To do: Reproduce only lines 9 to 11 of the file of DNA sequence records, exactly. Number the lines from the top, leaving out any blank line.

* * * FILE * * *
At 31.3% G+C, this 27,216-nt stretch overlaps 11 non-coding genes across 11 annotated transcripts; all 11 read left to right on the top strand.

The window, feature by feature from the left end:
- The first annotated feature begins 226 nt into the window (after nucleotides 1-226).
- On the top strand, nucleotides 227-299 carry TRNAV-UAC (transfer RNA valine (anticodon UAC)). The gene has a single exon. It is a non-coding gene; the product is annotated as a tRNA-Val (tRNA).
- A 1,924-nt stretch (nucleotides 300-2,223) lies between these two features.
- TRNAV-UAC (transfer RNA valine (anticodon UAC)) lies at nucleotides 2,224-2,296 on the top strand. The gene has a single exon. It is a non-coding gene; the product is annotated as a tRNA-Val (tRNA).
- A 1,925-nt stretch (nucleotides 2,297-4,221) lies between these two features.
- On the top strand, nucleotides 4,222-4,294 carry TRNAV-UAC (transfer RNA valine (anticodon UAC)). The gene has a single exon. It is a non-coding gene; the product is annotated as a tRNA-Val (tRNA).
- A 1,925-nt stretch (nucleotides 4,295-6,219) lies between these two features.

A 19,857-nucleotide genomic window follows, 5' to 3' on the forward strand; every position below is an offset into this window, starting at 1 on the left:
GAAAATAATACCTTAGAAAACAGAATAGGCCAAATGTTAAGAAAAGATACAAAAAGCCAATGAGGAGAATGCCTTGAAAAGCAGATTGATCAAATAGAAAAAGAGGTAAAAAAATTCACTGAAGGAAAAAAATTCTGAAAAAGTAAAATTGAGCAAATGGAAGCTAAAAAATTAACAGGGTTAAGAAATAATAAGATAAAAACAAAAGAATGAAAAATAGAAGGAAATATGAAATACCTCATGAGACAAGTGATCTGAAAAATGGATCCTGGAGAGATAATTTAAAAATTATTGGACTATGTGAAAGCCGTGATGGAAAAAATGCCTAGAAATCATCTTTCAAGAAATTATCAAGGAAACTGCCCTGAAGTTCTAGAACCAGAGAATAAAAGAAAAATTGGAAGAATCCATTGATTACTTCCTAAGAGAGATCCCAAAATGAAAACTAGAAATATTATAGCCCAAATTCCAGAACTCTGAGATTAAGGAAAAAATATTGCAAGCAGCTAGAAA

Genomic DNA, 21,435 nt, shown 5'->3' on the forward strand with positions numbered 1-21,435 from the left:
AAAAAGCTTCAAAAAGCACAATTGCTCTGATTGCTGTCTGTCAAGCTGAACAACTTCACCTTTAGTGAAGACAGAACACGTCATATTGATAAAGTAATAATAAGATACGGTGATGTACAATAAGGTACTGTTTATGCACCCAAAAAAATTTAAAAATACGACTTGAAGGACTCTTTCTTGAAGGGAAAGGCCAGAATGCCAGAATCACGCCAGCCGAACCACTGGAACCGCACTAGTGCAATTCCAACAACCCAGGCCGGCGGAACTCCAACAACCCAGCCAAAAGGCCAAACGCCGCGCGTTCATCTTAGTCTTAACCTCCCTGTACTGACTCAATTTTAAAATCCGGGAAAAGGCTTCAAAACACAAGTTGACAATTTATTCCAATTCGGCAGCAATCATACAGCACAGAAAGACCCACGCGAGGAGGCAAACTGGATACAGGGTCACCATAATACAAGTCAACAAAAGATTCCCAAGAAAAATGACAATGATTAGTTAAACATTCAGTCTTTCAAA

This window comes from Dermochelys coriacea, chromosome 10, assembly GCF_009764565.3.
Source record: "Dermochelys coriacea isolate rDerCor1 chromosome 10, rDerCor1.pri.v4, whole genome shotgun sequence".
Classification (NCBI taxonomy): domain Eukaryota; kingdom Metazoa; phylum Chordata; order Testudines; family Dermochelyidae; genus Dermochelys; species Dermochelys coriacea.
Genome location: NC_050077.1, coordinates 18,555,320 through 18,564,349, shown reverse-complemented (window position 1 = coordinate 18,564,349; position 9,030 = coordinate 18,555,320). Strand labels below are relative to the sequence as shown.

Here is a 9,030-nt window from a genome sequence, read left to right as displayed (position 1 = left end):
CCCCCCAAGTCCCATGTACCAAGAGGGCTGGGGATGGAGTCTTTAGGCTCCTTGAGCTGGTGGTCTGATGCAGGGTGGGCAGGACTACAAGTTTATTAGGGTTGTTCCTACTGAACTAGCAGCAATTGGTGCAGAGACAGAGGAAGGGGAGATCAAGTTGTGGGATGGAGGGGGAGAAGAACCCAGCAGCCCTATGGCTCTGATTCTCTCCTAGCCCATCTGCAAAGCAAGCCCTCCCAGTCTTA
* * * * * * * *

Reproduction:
- A 1,925-nt stretch (nucleotides 4,295-6,219) lies between these two features.

A 19,857-nucleotide genomic window follows, 5' to 3' on the forward strand; every position below is an offset into this window, starting at 1 on the left:
GAAAATAATACCTTAGAAAACAGAATAGGCCAAATGTTAAGAAAAGATACAAAAAGCCAATGAGGAGAATGCCTTGAAAAGCAGATTGATCAAATAGAAAAAGAGGTAAAAAAATTCACTGAAGGAAAAAAATTCTGAAAAAGTAAAATTGAGCAAATGGAAGCTAAAAAATTAACAGGGTTAAGAAATAATAAGATAAAAACAAAAGAATGAAAAATAGAAGGAAATATGAAATACCTCATGAGACAAGTGATCTGAAAAATGGATCCTGGAGAGATAATTTAAAAATTATTGGACTATGTGAAAGCCGTGATGGAAAAAATGCCTAGAAATCATCTTTCAAGAAATTATCAAGGAAACTGCCCTGAAGTTCTAGAACCAGAGAATAAAAGAAAAATTGGAAGAATCCATTGATTACTTCCTAAGAGAGATCCCAAAATGAAAACTAGAAATATTATAGCCCAAATTCCAGAACTCTGAGATTAAGGAAAAAATATTGCAAGCAGCTAGAAA